Among first priorities on the IASB agenda is the Business Combination and Consolidation Project This project would seek to converge existing standards on:

* the definition of a business combination;

* the appropriate method(s) of accounting for a business combination; and

* the accounting for goodwill (or negative goodwill) and intangible assets acquired in a business combination.

In addition, a single standard would be developed to converge the approaches in various existing standards on the accounting procedures for business combinations. Such issues as purchase price allocation, liability and asset recognition at date of combination, and contingent considerations will be considered (22).

This project would result in the amendment or replacement of IAS 22, Business Combinations. The IASB could use the feedback received or the G4+1 Position Paper, discussed above, exploratory work by the IASC, and FASB's approach as a starting point for convergence efforts.


After an extensive due process, the FASB was able to streamline the accounting treatment of business combinations in the U.S. The influence of the political process on private sector accounting standard setting was clear in this case. Only the future will show what effect the elimination of the pooling method will have on merger and acquisition activities. Initial predictions that it may bring them to an end are probably exaggerated. Also, although FASB's new standards constitute a step toward international harmony, such harmony 11 as yet to be achieved.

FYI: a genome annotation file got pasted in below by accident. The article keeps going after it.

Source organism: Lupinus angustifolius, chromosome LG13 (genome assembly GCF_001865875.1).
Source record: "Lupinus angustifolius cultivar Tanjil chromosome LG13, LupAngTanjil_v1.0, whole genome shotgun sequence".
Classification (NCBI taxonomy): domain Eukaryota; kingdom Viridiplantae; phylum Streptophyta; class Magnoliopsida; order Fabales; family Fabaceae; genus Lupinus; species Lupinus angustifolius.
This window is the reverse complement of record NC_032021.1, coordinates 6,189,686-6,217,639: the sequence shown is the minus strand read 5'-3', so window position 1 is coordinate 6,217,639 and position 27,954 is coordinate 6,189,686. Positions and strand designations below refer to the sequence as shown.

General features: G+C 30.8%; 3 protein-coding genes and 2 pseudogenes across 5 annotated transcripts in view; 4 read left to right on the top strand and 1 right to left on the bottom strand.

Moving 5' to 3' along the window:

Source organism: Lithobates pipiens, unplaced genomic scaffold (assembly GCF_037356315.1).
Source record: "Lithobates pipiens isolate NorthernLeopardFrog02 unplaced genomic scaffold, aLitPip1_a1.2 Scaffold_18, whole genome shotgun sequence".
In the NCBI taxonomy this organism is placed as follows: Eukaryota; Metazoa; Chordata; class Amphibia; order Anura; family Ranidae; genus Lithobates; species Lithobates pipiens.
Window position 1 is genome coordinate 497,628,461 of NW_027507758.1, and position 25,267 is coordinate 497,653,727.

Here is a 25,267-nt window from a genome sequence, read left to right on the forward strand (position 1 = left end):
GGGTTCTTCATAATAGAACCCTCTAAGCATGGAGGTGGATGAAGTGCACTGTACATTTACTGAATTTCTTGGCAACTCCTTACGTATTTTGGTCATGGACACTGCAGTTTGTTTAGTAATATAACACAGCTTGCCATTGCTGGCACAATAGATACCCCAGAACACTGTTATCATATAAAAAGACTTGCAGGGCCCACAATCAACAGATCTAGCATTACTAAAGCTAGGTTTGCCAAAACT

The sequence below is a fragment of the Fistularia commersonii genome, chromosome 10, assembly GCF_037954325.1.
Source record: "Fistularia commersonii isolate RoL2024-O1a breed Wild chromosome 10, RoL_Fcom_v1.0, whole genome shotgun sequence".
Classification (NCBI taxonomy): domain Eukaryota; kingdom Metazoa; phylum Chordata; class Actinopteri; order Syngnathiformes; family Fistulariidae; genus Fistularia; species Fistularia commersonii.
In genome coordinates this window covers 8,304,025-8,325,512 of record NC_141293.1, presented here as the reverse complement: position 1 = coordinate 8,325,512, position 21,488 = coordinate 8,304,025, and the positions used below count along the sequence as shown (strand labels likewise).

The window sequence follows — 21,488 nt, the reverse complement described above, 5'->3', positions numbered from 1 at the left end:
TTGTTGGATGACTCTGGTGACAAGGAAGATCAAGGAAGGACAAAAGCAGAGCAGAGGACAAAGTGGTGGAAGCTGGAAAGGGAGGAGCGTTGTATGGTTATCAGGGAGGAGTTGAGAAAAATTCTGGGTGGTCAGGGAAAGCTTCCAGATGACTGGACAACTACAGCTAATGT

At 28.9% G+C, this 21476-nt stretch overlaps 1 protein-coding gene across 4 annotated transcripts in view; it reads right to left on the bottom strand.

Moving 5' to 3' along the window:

The U.S. can lead, but there is no guarantee that others will follow. Abroad, there is still a sentiment to keep the pooling alternative alive. Supporters of this method argue that there are certain exceptions when the acquirer cannot be identified. For example, where three or more companies of a similar size decide to combine forces, it may be very clear that no one of them has acquired the others (23).

Even where pooling of interests is not utilized, the treatment of goodwill across countries introduces variation in income and balance sheet effects of business combinations. The new IASB's business combination standards will be extremely important for further international accounting harmonization.


Statement No. 141 Business Combinations

* A business combination occurs when an entity acquires the net assets
 and control of another entity
* Only the purchase method is permitted
* Goodwill is recognized as an asset
* Negative goodwill should be allocated to certain other assets; any
 excess should be recorded as an extraordinary gain
* Acquired intangible assets other than goodwill arise from contractual
 or other legal rights (regardless of whether those rights are
 transferable or separable from the acquired entity or from other
 rights and obligations); if an intangible asset does not arise from